The answer was, 'On the third day from
this, at half an hour before sunset, you
will see.him and his party coming down
the The next question was, There
is he now ?' The answer, 'They are en
camped upon a certain creek,' naming it.
Lie was then asked, 'What has- delayed
thein so long ?' and he answered that they
had been detained in the mountains four'
days by snow. Well, sir, on the third
day from that, lust about half an hour',
before sunset, sure enough, there we saw
tbe . party coming down the bill, and when
they got into earn!) they told =us that .
three days before they bad been camped
upon the creek that was named - by the
old•man, - and that they had been delayed
in the mountains four days by snow.",
ZFS'NEYEB DatNs..—On_ the stage
were seven or eight soldiers of the Bth
Mainecivil,. well -behr.ved, - intelligent,
men, as their conversation' testified.
While at the stage house in Lincoln,
there came into the office door a blind old
man—slowly feeling his way with a cane.
He approached the soldiers and said, in
the gentlest tones-:
"Boys," hear you belong to the Bth
regiment. I hare a son in that rigiment."
"What is his name'?"
"Oh, yes, we know him well. He was
a sergeant in our compiny. We always
"Where is lie vow?"
i Re is now a Lieutenant in.a Colored
;Regiment and a prisoner at Charleston."
For a moment the old man did not
venture to reply; but at last slowly and
sadly he said:
"I feared as much. I have not beard
of him for along time."
1 They did not. wait for another word,
but these soldiers-took' from th6r wallets
la suna of money amounting to twenty
!dollars and offered it to the: -old man,
;saying: . • .
"If oar whole company were here we
could give you a
I The - old man replied• :
1 "Boys, you must. put it in my. wallet
!for me, for I am blind."
They,did so, and mark what followed.
An individual in the room,- who had
;looked on this scene; as I had, with feel
ings of yiride in our citizen soldiers, im
mediately-advanced, and said: , _
t "Boys, this is a handsome thing, and.
want you should drink with rnez—l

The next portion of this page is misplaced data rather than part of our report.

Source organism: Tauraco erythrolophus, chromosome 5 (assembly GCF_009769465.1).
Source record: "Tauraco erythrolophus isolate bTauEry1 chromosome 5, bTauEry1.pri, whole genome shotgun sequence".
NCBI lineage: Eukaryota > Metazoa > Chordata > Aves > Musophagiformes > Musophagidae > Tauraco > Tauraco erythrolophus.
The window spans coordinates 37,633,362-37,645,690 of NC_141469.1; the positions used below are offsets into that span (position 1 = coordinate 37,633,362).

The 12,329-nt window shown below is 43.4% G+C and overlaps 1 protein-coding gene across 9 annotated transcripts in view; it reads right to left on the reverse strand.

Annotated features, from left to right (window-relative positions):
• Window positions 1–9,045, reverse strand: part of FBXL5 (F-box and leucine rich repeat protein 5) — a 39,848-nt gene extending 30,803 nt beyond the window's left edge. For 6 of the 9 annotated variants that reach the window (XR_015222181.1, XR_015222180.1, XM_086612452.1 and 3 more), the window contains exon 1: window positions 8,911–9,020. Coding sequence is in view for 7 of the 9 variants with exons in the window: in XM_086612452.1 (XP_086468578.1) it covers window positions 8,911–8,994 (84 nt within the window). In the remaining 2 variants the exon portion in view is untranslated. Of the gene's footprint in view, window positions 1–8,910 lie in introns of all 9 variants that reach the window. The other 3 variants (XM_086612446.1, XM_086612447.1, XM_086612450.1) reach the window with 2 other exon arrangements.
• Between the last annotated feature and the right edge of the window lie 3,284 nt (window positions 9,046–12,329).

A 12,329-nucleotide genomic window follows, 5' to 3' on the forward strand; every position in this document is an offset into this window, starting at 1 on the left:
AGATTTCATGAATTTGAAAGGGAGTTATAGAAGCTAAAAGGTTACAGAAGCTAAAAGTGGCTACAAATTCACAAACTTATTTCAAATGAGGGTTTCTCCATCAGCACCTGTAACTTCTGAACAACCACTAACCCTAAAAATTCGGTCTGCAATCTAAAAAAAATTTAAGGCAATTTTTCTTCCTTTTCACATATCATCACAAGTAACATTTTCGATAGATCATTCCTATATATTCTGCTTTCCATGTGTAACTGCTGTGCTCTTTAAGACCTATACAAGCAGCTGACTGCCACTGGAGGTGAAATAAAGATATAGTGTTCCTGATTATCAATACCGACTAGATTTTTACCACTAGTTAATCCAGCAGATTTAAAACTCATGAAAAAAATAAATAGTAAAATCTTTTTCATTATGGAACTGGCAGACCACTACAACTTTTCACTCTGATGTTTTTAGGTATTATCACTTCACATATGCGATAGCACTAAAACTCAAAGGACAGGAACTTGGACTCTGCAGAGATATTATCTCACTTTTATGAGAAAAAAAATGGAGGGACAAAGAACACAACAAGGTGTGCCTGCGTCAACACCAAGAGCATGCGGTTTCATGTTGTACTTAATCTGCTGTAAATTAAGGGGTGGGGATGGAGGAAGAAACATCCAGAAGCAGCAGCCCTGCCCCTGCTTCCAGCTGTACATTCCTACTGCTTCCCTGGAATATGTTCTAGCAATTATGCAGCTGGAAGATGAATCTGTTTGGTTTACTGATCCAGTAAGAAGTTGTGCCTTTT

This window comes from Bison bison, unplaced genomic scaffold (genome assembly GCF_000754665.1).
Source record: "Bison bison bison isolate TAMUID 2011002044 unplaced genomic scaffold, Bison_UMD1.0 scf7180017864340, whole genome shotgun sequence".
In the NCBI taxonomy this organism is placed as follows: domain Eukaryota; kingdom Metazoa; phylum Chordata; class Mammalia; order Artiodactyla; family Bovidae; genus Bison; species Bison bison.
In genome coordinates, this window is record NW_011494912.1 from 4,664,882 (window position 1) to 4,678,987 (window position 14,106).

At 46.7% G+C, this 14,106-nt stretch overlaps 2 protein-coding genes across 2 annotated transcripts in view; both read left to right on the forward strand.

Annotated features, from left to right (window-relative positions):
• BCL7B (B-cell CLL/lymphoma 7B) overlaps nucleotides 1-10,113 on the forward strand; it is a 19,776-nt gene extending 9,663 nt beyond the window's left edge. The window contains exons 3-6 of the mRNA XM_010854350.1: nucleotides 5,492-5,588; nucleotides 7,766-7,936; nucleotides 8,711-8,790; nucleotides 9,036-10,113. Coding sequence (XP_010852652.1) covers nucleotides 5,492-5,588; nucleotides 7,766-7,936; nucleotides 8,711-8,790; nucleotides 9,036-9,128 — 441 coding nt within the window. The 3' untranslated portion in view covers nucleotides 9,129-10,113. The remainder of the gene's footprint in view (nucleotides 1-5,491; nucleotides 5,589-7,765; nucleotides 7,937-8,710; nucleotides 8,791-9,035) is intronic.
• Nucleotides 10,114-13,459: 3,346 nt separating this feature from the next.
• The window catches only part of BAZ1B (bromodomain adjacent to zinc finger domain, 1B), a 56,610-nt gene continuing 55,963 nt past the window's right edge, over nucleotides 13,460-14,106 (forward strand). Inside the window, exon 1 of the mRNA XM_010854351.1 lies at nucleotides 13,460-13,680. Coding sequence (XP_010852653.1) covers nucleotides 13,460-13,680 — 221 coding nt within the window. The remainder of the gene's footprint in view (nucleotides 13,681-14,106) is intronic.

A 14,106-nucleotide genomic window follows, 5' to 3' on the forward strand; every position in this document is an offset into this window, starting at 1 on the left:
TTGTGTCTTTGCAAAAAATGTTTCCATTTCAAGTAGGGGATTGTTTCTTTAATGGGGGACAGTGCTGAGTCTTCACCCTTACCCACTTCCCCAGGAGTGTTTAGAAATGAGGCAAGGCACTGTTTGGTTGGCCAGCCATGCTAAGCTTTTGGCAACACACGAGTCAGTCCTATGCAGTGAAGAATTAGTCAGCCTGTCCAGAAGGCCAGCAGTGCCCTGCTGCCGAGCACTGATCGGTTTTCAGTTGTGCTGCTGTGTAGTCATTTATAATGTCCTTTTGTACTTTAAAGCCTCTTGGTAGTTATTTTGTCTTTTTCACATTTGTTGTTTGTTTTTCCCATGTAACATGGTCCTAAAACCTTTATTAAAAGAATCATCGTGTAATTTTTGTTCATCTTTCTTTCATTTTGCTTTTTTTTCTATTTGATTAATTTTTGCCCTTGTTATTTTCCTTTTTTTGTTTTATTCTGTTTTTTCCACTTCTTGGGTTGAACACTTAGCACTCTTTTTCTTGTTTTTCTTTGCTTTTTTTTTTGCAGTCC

',stand the treat for the company."
I-waited with interest for the reply,l
"tio, sir; we thank yau kindly, and
appreciate your offer; but we never
'drink." • -
The scene was perfect—the first act
'was, noble, was generous; the last was
. 1 .. : . • - atb ,
NAPOLEON ON TAKING A. WIFE.--
he first - Napoleon wrote to his brother
Louis : Your wife ism' excellent and vir
tuns woman, yet you Will make her un
happy. Allow .her to dance as much as
shelikes; 'tis the fancy of her age. Aly
wifels forty years- old; from
- my camp I
tell her to go to bails ; yet your wish is
that your wife, only just twenty, and .in
thelush of yciuth, should shut herselt op
and spendher days like a nurse in dress
iog her baby. -. You are-too much a mas
ter.at home, and not enough in your gOv
erninent, ake the mother, of your chil ,
dren happy. There is only one way ; show
her a great deal ofesteem aml_confidence.
Unluckily; lour', wife -is too. virtuous.
Were she a' coquette; she would lead you
hy thatose: :You should have a wife such
as some that-I know of.. She would put
-jou dewn and keep you at her 'feet.
No. one ja:alc!ays a
_fool;, eveiy one
Testimony- of the ChtireheS .- :
Under our benign form of gpvitnmenta
happily, no such meretricibus anion
ists as that of "Church" and 4 State—
They are wholly separate_ and apart.
Hence, except by the arts of the veriest
demagogues, - -the Church, with us, can
never be employed as a political engine,